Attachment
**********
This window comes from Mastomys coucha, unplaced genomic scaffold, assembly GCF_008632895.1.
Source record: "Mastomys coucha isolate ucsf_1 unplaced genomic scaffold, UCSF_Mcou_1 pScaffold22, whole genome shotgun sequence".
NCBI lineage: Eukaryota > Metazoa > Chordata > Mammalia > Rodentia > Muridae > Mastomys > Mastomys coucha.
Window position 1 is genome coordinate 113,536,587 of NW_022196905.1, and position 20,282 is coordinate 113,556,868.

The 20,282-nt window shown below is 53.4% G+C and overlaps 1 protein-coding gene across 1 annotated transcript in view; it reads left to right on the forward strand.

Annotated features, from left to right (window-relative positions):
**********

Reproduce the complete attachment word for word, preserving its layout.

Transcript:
This window comes from Mastomys coucha, unplaced genomic scaffold, assembly GCF_008632895.1.
Source record: "Mastomys coucha isolate ucsf_1 unplaced genomic scaffold, UCSF_Mcou_1 pScaffold22, whole genome shotgun sequence".
NCBI lineage: Eukaryota > Metazoa > Chordata > Mammalia > Rodentia > Muridae > Mastomys > Mastomys coucha.
Window position 1 is genome coordinate 113,536,587 of NW_022196905.1, and position 20,282 is coordinate 113,556,868.

The 20,282-nt window shown below is 53.4% G+C and overlaps 1 protein-coding gene across 1 annotated transcript in view; it reads left to right on the forward strand.

Annotated features, from left to right (window-relative positions):